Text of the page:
YOU ARE HERE: LAT HomeCollections

Fund-Raiser Faces U.S. Fraud Charges

The complaint alleges event producer Aaron Tonken misused money meant for charity.

May 17, 2003|Michael Cieply and James Bates Times Staff Writers | Times Staff Writers

Federal officials filed a criminal complaint Thursday charging celebrity fund-raiser Aaron Tonken with one count of mail fraud and connecting him with check-kiting by a former executive of Stan Lee Media.

In an affidavit, a federal agent said Tonken used money earmarked for a never-held fund-raiser honoring Diana Ross to help Stephen Gordon cover checks in a scheme that defrauded US Bank and others.

Gordon, Stan Lee Media's former executive vice president, was convicted in December and faces sentencing in July. Company co-founder Peter Paul, who was a mentor to Tonken, was jailed in Brazil and is expected to be tried in the case, pending extradition.

George Bird, who represents Tonken, said he expected Tonken to be arraigned in federal court in Los Angeles on June 10. "Aaron is a tremendously talented fund-raiser who put together a number of successful events," he said. "What he was terrible at was record-keeping."

Bird said he was unaware of any connection between Tonken and the check-kiting scheme. He also said Tonken had "never personally benefited" from charity funds and intended to "make amends" for any problems.

Assistant U.S. Atty. Joseph Zwicker said Tonken could face up to five years in prison and would be required to make restitution if convicted. Zwicker said more charges are possible as the investigation continues.

The tight-knit world of star charity was rocked in March when California Atty. Gen. Bill Lockyer filed a massive civil complaint alleging that Tonken had misused at least $1.5 million from events that involved celebrities such as actress Michelle Pfeiffer and her writer-producer husband, David E. Kelley, and Bill and Hillary Clinton.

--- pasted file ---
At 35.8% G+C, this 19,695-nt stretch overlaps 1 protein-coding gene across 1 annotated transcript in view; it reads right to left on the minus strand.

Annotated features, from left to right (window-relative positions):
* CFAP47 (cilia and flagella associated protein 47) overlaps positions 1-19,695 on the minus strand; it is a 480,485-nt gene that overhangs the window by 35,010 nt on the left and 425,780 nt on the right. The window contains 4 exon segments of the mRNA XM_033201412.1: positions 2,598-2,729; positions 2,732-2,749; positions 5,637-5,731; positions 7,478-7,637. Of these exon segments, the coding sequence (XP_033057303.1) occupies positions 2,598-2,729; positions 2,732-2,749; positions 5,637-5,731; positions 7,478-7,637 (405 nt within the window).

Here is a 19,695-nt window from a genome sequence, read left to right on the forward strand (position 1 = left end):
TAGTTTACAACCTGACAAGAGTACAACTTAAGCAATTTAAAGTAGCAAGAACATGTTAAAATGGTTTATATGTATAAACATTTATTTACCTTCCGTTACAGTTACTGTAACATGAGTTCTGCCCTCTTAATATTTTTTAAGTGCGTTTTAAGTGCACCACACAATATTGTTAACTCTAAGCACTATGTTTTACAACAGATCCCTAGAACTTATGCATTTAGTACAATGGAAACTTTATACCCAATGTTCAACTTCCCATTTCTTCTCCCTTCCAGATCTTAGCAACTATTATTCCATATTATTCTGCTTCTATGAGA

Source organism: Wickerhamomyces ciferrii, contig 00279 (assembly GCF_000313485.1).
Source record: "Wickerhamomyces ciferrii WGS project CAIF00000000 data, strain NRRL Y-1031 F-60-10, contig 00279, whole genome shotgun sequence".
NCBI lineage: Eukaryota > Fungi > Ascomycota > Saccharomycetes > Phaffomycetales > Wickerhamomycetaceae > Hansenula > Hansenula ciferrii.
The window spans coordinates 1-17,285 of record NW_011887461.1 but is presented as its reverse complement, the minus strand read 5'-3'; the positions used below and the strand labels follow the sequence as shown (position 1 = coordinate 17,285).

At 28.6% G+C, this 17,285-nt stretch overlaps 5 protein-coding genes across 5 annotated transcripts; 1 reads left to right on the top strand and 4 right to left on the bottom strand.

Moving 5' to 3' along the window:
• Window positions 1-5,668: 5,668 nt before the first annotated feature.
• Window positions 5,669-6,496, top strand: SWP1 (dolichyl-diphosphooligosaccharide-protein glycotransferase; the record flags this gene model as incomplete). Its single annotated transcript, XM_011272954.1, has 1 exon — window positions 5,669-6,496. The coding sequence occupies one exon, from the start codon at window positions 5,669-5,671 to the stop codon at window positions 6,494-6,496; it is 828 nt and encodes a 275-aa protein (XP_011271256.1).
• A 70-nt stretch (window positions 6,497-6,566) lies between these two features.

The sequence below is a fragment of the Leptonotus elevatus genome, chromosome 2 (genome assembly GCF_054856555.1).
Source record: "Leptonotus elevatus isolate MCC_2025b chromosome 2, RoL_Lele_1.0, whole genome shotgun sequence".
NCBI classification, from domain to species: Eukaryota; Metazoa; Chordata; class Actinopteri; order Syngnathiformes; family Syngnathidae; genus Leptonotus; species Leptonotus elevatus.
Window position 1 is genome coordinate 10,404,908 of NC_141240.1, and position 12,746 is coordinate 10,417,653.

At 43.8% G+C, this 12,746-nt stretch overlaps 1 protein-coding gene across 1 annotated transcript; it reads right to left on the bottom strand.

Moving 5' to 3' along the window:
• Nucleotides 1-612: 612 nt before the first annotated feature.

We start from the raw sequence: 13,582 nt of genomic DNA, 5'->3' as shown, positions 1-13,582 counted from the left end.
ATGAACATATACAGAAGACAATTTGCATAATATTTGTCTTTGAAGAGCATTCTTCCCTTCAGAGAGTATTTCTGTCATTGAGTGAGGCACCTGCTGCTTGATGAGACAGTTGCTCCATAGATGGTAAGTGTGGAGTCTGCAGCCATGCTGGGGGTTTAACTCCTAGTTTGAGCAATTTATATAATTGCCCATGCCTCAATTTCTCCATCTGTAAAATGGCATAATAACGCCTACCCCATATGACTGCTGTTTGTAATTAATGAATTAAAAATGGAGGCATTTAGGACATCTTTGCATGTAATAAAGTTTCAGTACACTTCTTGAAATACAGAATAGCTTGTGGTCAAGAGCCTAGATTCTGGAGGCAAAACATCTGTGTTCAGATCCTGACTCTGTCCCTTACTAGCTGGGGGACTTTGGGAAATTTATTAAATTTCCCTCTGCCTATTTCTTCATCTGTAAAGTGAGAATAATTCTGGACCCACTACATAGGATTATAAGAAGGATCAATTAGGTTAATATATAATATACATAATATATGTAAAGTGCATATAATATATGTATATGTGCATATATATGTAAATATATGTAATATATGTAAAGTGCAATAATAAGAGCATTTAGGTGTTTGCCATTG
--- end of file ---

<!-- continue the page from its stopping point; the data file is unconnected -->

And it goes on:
A hearing on the state's request for a preliminary injunction barring Tonken from further charity work is scheduled for June 17, but people familiar with the action said the case might be stayed while the federal case, brought by U.S. Atty. Debra W. Yang, proceeds.

Thursday's mail fraud charge stemmed from Tonken's alleged misuse of almost all of a $400,000 check received from TV producer and philanthropist Loreen Arbus. The funds had been meant to support the "Celebrating Diana" event, which was planned in 2001 to honor singer Ross and aid charities but was never held.

Thursday's complaint, filed in U.S. District Court in Los Angeles, described Tonken's involvement with Gordon but didn't charge him with bank fraud in connection with the check scheme. Attorney Harland Braun, who represented Gordon, said he believed Tonken had helped Gordon cover Stan Lee's payroll during a brief cash shortage. Braun said there was no check-kiting, and he plans to appeal Gordon's conviction.

A lawyer representing Tonken in the state's civil case didn't return a call seeking comment.

Los Angeles Times Articles